Center for Cranial Base Surgery

Until recently, the difficulty in reaching the cranial base made treatment of skull base disorders difficult. Treatment was focused more on easing symptoms (palliative treatment) than curing the patient. This was particularly true of malignant (cancerous) tumors. When surgery was performed, it was done through an "open” procedure, with a large facial and neck incision. Problems with this approach included cosmetic concerns, as well as speech and swallowing problems and the impairment of other vital functions.

The invention of the fiberoptic endoscope (a small telescope that may be passed through the nostrils or a small hidden incision) has changed the way surgeons perform this procedure. Now, minimally invasive surgical techniques are possible, and allow for a much less traumatic approach to the delicate skull base area. These techniques made the removal of tumors of the cranial base possible. They also resulted in minimal cosmetic issues and minimal damage to surrounding nerves and blood vessels, as well as a faster, better recovery for the patient.

When it comes to brain tumor removal, our world-class team at The Center for Cranial Base Surgery uses the most appropriate and advanced approaches. Our surgeons carefully work to remove the tumor and dissect it away from the surrounding structures, including important nerves and blood vessels. We pride ourselves on restoring function in our patients and preserving aesthetics. Advanced technology such as intra-operative MRI scanning can provide real-time images throughout the surgical treatment to help remove brain tumors safely and effectively.

Craniotomy -- “Open” Approach to Surgery

A craniotomy is a surgical procedure that makes an opening in the skull bone to provide access to the brain. There are several different kinds of craniotomies that can be done for brain tumor treatment.

Endoscopic Skull Base Surgery

Technical advances in endoscope (small telescope) design and capability, along with specialized computer surgical navigation equipment, have further heightened our ability to successfully remove tumors in deep-seated areas of the skull. These design enhancements permit access into hard-to-reach areas through the creation of small, precise openings, which can be made through small incisions in the scalp (endoscopic skull base surgery), or through the nostrils (endonasal skull base surgery). As a result of these innovations, patients experience shorter stays in the hospital and faster recovery.
Our surgeons are at the forefront in the development of both endoscopic and endonasal minimally invasive skull base surgery techniques.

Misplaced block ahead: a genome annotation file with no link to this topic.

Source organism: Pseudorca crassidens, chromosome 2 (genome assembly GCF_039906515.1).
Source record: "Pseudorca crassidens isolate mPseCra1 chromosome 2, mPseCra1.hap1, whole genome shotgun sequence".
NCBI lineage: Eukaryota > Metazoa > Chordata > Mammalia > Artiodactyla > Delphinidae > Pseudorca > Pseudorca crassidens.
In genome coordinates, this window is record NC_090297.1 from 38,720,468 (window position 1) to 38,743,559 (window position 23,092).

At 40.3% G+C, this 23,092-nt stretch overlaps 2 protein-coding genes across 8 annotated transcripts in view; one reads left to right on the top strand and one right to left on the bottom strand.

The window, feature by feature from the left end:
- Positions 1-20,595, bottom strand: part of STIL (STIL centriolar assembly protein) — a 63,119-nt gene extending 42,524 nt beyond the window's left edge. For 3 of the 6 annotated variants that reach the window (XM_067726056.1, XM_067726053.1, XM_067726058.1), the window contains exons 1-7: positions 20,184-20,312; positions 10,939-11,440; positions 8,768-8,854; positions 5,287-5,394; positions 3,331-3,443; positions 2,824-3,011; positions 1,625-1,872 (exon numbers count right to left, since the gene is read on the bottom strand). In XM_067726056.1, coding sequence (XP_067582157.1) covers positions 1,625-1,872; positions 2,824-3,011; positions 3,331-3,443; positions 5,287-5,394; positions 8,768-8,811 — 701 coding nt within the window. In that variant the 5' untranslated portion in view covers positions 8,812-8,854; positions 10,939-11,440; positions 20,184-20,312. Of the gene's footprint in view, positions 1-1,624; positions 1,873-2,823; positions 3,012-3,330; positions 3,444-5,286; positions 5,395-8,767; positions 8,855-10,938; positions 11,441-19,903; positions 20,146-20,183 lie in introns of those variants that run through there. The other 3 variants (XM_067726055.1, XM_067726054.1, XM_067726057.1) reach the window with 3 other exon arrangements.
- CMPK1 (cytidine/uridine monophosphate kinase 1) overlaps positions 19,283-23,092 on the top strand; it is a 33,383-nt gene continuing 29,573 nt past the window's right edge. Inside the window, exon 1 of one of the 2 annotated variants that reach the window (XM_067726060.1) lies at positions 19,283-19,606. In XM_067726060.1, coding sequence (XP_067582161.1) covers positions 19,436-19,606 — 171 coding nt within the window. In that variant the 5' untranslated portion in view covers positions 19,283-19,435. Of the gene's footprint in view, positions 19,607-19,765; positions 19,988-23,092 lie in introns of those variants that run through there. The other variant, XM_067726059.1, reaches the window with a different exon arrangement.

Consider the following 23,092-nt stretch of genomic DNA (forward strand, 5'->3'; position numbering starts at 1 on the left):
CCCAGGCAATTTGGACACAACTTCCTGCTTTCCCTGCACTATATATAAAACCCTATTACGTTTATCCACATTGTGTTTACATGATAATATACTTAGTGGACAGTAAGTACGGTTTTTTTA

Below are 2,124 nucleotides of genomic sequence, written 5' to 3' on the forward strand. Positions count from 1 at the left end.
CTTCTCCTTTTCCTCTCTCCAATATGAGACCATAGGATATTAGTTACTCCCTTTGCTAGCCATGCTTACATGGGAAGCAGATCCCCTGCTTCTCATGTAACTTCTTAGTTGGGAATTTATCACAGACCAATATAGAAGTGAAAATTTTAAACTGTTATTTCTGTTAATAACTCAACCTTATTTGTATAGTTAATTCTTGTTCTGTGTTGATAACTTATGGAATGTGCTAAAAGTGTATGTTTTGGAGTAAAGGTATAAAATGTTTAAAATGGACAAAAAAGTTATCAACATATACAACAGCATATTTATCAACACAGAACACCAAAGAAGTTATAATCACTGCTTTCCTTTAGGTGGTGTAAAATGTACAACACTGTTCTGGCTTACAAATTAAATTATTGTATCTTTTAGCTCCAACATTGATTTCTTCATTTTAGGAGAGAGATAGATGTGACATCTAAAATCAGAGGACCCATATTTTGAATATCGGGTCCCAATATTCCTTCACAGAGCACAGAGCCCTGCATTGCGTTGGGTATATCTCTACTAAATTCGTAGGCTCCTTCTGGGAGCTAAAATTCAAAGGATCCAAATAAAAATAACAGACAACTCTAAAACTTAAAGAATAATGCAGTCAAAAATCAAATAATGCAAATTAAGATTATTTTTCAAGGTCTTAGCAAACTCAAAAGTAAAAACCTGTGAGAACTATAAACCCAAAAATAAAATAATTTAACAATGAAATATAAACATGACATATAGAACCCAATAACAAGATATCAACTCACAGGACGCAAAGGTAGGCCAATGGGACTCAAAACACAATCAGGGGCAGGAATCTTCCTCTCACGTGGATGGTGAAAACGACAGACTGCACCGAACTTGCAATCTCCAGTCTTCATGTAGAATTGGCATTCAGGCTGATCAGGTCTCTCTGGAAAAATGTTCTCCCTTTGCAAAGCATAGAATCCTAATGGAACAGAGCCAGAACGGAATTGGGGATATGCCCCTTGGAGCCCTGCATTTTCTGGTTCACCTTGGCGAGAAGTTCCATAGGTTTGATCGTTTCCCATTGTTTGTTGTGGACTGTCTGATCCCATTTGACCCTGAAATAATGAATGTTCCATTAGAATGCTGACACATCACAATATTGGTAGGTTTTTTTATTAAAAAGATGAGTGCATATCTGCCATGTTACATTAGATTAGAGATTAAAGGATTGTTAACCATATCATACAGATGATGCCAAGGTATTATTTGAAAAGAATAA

Radiosurgical Treatment

Some skull base tumors are better treated with radiosurgery, which involves giving a single, high dose of radiation to a specific area. Radiosurgery for brain tumor treatment is done as an outpatient procedure. The type, size and location of the tumor, patient’s age and medical condition are all reviewed before deciding whether a patient may have radiosurgery instead of surgical removal.

Treatment for Trigeminal Neuralgia and Facial Pain

The first line of treatment for trigeminal neuralgia is medication. In many cases, this is very effective and would allow you to better control your facial pain for long periods of time. If you are having worse pain or the pain is lasting for longer periods of time even after your medicine is changed, surgery may be a more effective treatment. There are three surgical treatments for trigeminal neuralgia:

  • Microvascular decompression is an inpatient procedure performed under general anesthesia. It requires that a small opening be made behind the ear, allowing the neurosurgeon to view the trigeminal nerve through a microscope. The neurosurgeon then moves the blood vessels that are compressing the nerve and places a soft cushion between the nerve and the vessels.
  • Percutaneous stereotactic radiofrequency rhizotomy (PSR) is a minimally invasive outpatient procedure performed to relieve pain. PSR destroys the part of the nerve that is causing pain and also suppresses pain signals to your brain.
  • Stereotactic radiosurgery treats trigeminal neuralgia with a precise delivery of a single, highly focused, high dose of radiation in a one-day session.

Your doctor will explain each treatment, and together you will decide which one will be the best and safest for you. All skull base surgery patients are treated in the Neurosurgical Intensive Care Unit at North Shore University Hospital after surgery.

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Meet An Expert

Peter D. Costantino, MD, FACS

Peter D. Costantino, MD, FACS

Peter D. Costantino, MD, FACS serves as Exeutive Director of the NYHNI and as Director of Center for Cranial Base Surgery.


David Hiltzik, MD

David Hiltzik, MD

David Hiltzik, MD is a board-certified otolaryngologist with a subspecialization in cranial base and reconstructive surgery.


Dennis Kraus, MD

Dr. Dennis Kraus

Dr. Dennis Kraus's clinical practice focuses on the management of head and neck oncologic disease.


Steven D. Schaefer, MD, FACS

Steven D. Schaefer, MD, FACS

Steven D. Schaefer, MD, FACS, has special expertise in minimally invasive surgery of the sinuses, nose and anterior skull base.


David J. Langer, MD

David J. Langer, MD

David J. Langer, MD is a board-certified neurosurgeon with special interests in acoustic neuromas and cerebral aneurysms.


Mark Eisenberg, MD

Dr. Mark Eisenberg

Dr. Mark Eisenberg is Director of the Cushing Neuroscience Institute Skull Base Center as well as Chief of Neurosurgery and the site Director of the Neurosurgery Residency Program at Long Island Jewish Medical Center.


Dr. John Boockvar

Dr. John Boockvar is Director of the Center for Crainial Base Surgery as well as the director for the Center for Head & Neck Oncology. He is also the Director of the Brain Tumor Center at Lenox Hill Hospital.